‘Recovery will be unevenly spread’

Economic recovery is likely to be unevenly spread across the country in 2011, with some cities bouncing back from recession and others needing additional financial support from central government, according to the Centre for Cities annual index, Cities Outlook 2011

Economic recovery is likely to be unevenly spread across the country in 2011, with some cities bouncing back from recession and others needing additional financial support from central government, according to the Centre for Cities annual index, Cities Outlook 2011

It says Hull, Doncaster and Northampton, which suffered big job losses during the recession, saw the biggest reductions in unemployment claimant count between March 2010 and November 2010.  These places all saw drops of 1.2 percentage points in the rate of people claiming Jobseekers Allowance, more than twice the UK average (0.5 percentage points).

It identifies Milton Keynes, Reading, Aberdeen, Leeds and Bristol as places to watch as they "will be better-insulated from the economic impact of the spending squeeze, and have high potential to create private sector jobs". It says: "They have lower vulnerability to public sector job losses and spending cuts, and given the right powers and freedoms could make an even bigger contribution to the national economic recovery."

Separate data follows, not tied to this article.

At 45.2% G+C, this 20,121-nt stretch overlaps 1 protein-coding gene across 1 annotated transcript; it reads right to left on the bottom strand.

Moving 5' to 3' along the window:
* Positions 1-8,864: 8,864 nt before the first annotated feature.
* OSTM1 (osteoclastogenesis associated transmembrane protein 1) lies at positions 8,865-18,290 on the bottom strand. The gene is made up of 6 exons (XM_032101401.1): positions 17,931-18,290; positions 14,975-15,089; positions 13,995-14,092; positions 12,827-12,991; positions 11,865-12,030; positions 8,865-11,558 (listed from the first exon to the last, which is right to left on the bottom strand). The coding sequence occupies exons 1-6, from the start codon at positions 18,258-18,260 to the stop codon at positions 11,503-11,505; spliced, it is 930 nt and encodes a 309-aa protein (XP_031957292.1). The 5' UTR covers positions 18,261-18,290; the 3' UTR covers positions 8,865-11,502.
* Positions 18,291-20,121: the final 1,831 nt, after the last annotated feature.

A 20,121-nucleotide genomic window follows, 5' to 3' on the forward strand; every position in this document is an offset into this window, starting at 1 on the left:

It adds, though, that the performance of the UK’s largest cities will remain crucial since the biggest 11 provide more than one in three (37%) of Britain’s private sector jobs.

It identifies five cities which might need additional help – Sunderland, Liverpool, Birkenhead, Swansea and Newport. "These places will be affected more by Government spending cuts, given they have low skill levels and levels of business activity, more people employed in the public sector, and more people claiming unemployment benefits," it says.  "They will need additional financial support from central government, and a realistic local plan of action."

It adds that some regions will suffer more than others, for instance,  seven out of ten regions facing the biggest welfare spending cuts by 2014/15 are in the North West.

Alexandra Jones, Chief Executive of the Centre for Cities, said: "Buoyant cities like Leeds and Bristol, which have been fast-growing and have lots of private sector jobs, are best placed to lead the UK’s recovery.  It’s time these places had new financial freedoms such as full control over the local business rate, and new powers to raise money.  They could also benefit from having London-style mayors.

“During 2011, the UK cities most dependent on the public sector, and which have seen slower economic growth over the last decade, will find it more difficult to rebalance towards the private sector. These cities will need realistic plans of action to ride out the spending cuts and create jobs – but they will also need additional financial support from central Government.”

Lynn Ferguson, IBM Director for Local Government, said: "Cities Outlook 2011 highlights some of the specific challenges confronting cities today. Leaders will need to act decisively and collaboratively within their cities to achieve competitive advantage and drive economic growth.

"The ‘Smartest Cities’ will be those that have an integrated view of the information associated with city systems such as energy, transport, healthcare and water. Those that do will be best placed to deliver improvements in the quality of public services and in the creation of attractive locations for people and business alike.”





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